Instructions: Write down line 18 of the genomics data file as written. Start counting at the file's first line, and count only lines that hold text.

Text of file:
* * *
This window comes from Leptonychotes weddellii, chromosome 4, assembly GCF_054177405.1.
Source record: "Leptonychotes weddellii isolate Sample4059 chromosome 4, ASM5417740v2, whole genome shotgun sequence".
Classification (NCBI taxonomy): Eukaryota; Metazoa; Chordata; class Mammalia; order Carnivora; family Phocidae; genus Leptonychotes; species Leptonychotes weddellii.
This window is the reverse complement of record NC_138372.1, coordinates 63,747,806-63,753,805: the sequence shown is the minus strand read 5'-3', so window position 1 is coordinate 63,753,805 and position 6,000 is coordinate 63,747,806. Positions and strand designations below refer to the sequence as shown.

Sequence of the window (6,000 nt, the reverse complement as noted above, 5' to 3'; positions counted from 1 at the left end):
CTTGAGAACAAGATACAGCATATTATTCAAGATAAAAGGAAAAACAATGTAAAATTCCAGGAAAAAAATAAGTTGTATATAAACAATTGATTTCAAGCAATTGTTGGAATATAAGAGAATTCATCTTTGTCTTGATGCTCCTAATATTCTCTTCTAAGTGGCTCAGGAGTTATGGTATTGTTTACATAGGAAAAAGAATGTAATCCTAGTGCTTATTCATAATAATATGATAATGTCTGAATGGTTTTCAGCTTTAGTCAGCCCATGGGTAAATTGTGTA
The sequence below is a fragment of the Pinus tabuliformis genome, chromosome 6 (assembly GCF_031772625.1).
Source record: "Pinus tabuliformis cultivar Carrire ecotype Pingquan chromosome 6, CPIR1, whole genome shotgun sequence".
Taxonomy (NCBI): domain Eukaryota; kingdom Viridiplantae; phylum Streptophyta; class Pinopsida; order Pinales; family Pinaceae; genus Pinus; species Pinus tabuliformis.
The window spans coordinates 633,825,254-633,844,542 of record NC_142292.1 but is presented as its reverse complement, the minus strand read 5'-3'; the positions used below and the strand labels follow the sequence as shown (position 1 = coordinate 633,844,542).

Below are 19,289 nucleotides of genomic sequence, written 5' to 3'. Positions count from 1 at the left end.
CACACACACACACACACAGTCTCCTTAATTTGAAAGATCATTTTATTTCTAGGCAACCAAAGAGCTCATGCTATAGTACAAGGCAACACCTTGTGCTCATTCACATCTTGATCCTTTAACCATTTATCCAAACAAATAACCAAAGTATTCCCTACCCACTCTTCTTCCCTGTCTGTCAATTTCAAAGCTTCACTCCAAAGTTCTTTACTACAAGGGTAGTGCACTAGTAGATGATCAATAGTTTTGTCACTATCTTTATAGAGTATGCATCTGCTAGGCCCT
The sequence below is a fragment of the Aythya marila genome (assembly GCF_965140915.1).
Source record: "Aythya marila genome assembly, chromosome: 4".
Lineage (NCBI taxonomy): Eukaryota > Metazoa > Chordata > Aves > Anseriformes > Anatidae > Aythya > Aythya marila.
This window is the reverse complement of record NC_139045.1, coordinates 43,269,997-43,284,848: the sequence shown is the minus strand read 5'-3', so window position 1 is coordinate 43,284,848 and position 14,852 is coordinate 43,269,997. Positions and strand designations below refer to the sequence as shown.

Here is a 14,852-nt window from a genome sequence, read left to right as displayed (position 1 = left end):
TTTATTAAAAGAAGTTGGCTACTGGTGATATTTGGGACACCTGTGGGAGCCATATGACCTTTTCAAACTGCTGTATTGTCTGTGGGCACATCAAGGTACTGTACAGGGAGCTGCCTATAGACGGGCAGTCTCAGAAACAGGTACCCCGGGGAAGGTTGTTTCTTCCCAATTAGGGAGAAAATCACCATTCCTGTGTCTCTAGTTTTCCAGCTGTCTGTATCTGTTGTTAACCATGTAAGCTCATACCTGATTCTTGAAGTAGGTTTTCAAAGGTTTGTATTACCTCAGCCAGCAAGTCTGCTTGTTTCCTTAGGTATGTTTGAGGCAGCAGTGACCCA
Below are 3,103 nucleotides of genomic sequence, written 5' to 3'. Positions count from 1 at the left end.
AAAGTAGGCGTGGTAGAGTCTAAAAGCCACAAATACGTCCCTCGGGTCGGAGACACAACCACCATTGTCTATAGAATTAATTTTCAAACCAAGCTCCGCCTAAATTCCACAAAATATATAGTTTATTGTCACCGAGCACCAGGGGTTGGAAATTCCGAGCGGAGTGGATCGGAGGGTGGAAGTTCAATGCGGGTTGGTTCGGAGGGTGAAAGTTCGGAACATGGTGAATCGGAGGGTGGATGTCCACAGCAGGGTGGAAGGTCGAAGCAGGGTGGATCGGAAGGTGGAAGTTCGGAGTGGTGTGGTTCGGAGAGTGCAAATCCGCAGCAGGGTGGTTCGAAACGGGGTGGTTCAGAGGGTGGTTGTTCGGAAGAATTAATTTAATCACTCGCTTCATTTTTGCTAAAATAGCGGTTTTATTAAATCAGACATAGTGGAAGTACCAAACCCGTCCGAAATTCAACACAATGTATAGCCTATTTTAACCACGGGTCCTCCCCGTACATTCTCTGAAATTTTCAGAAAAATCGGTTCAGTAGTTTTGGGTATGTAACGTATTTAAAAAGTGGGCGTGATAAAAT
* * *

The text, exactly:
TTTATTAAAAGAAGTTGGCTACTGGTGATATTTGGGACACCTGTGGGAGCCATATGACCTTTTCAAACTGCTGTATTGTCTGTGGGCACATCAAGGTACTGTACAGGGAGCTGCCTATAGACGGGCAGTCTCAGAAACAGGTACCCCGGGGAAGGTTGTTTCTTCCCAATTAGGGAGAAAATCACCATTCCTGTGTCTCTAGTTTTCCAGCTGTCTGTATCTGTTGTTAACCATGTAAGCTCATACCTGATTCTTGAAGTAGGTTTTCAAAGGTTTGTATTACCTCAGCCAGCAAGTCTGCTTGTTTCCTTAGGTATGTTTGAGGCAGCAGTGACCCA